Lesbian Books for Spring: More Than 150 Fascinating Finds
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Women Aviators, Bernard Marck (Flammarion/Rizzoli)
Thanks to a new biopic on Amelia Earhart, starring Hilary Swank, interest in the historical influence of women aviators is picking up again. What a fascinating history it is, and it’s all documented in the gorgeous, must-have coffee table tome, Women Aviators. From Queen Bessie, a sharecropper’s daughter who was the first African American to become a pilot, to Harriet Quimby, the first woman to fly across the Atlantic, they’re all documented in this delightful tribute to over 100 aviatrixes who changed the male-dominated field forever.
Cricket in the Web: The 1949 Unsolved Murder That Unraveled Politics in New Mexico, Paula Moore (University of New Mexico Press)
Moore’s pursuit of the facts around a Las Cruces, New Mexico murder investigation provides for a fascinating read, pulling together the story of corrupt law enforcement, gambling circles, and doublespeak about the victim’s alleged promiscuity. The lack of appropriate response from media and law enforcement to the violent death of an 18-year-old waitress 60 years back appears as a harbinger of the politics and prejudice in headlines today.
Blood Lines: Myth, Indigenism, and Chicano/a Literature, Sheila Marie Contreras (University of Texas, Austin)
Contreras traces the genealogy of modern Chicano/a cultural formations through critical analysis of texts. Her look at the selective appropriation of indigenous myth in literature and histories leaves no stone unturned, from the Zapatista movement’s identification with Indio experience, to the ambiguity of romantic treatments by D.H. Lawrence and to legal tracts from U.S. border states where references to Aztec human-sacrifice are still found. Her closing is a dogged pursuit of the conquista in contemporary gender and race issues, revealing new complications to centuries-old problems.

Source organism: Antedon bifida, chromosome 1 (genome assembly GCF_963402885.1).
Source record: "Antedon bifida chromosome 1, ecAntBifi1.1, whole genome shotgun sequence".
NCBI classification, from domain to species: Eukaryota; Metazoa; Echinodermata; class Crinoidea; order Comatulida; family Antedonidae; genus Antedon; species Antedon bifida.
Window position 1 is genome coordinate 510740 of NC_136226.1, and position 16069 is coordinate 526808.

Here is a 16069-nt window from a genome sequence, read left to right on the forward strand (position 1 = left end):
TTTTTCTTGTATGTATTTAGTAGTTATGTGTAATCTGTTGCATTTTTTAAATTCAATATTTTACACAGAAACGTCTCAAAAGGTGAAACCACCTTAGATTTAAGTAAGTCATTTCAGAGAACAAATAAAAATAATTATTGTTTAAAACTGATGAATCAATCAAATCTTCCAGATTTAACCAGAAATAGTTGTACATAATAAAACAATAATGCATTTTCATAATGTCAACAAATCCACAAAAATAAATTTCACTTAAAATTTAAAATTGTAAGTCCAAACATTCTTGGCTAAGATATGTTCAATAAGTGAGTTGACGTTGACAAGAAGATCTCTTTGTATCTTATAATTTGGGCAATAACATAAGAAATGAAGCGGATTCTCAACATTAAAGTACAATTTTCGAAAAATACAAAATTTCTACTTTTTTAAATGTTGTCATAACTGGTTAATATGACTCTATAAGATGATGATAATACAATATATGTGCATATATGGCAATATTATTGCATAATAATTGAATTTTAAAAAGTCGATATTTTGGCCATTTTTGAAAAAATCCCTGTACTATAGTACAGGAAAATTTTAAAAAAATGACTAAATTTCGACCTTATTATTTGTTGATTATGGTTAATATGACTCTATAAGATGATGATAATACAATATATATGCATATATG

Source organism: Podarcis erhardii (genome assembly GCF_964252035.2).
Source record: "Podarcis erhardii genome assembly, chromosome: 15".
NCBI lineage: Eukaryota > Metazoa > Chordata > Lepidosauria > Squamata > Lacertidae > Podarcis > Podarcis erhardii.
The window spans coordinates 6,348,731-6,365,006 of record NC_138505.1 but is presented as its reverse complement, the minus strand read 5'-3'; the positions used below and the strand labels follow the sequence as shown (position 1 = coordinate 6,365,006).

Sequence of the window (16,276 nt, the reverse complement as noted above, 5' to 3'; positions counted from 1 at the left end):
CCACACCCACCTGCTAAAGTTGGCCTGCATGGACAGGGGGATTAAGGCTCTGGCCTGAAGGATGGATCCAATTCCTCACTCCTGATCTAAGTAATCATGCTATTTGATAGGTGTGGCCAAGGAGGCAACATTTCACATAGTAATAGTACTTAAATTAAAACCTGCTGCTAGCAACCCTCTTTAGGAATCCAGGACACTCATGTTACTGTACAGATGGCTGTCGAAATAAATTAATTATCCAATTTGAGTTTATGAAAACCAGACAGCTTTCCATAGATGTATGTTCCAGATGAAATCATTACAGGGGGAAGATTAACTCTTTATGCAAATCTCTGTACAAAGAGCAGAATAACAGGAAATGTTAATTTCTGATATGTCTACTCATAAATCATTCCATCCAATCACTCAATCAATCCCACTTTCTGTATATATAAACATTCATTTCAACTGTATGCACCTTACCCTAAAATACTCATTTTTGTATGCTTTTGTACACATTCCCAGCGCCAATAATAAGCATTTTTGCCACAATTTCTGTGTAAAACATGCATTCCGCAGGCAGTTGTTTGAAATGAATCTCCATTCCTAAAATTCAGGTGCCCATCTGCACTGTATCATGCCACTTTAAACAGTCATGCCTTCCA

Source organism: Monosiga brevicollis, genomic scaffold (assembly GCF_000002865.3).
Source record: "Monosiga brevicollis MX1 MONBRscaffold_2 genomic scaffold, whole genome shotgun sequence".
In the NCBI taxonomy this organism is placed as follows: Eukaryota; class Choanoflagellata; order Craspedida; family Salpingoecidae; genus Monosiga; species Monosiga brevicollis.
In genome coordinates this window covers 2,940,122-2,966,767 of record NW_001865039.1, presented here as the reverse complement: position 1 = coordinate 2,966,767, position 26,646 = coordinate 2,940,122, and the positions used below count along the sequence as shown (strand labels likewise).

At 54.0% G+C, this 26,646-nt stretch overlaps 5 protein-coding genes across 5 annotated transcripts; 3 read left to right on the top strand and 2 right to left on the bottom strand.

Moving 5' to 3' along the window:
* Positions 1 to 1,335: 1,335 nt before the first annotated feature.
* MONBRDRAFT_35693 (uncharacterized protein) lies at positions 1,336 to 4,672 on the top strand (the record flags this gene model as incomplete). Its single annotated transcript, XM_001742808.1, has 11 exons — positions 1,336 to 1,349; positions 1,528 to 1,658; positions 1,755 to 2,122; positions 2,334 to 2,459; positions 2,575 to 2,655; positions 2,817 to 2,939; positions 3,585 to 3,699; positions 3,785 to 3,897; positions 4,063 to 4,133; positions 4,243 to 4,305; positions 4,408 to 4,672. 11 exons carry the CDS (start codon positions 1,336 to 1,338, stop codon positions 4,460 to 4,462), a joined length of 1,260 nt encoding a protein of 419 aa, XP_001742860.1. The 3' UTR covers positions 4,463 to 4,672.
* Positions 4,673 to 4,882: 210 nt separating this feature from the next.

Crime, Inequality, and the State, Mary E. Vogel (Routledge)
This formidable volume of essays dips from the latest work in social theory to examine the relationship between crime and society. The authors examine the function of crime as social control, organizing principle, political publicity method, and cornerstone of capitalism. Rigorous academic discourse grounds the facts, figures and narratives within, but casual readers will find the language refreshingly unpretentious and focused. Vogel is to be praised for prioritizing accessibility over academic pomp.
With books like Pistol Packin’ Madams and The Doctor Wore Petticoats Chris Enss has made a name for herself writing books that put women back into the history of the Old West, particularly locating women in traditionally male-dominated fields. Estimated less than 5,000 female miners joined the hordes of men in the 1849 gold rush. Enss introduces readers to 11 lady miners including Nellie Cashman a lifelong bachelor who not only searched for gold in the rugged terrain of the American West, Alaska and Canada (she was frequently the first white woman to venture into an area) but also ran successful boardinghouses and restaurants and was renown as a philanthropist for (among other things) allowing those down on their luck to stay and eat at her establishments for free.
The Swing Voter of Staten Island, Arthur Nersesian (Akashic Books)
Don’t be confused by the similar title, this has nothing to do with a movie starring Kevin Costner. Instead it’s a surreal, dystopian, turbo-charged epic that plays out over one week in 1980 in New York City. Only this 1980 is the result of an alternate U.S. history and the city is only a simulation of New York; a façade for a military-created refugee camp in Nevada. Nersesian (The Fuck-Up) uses this setting to examine real life issues and actual historical experiences.
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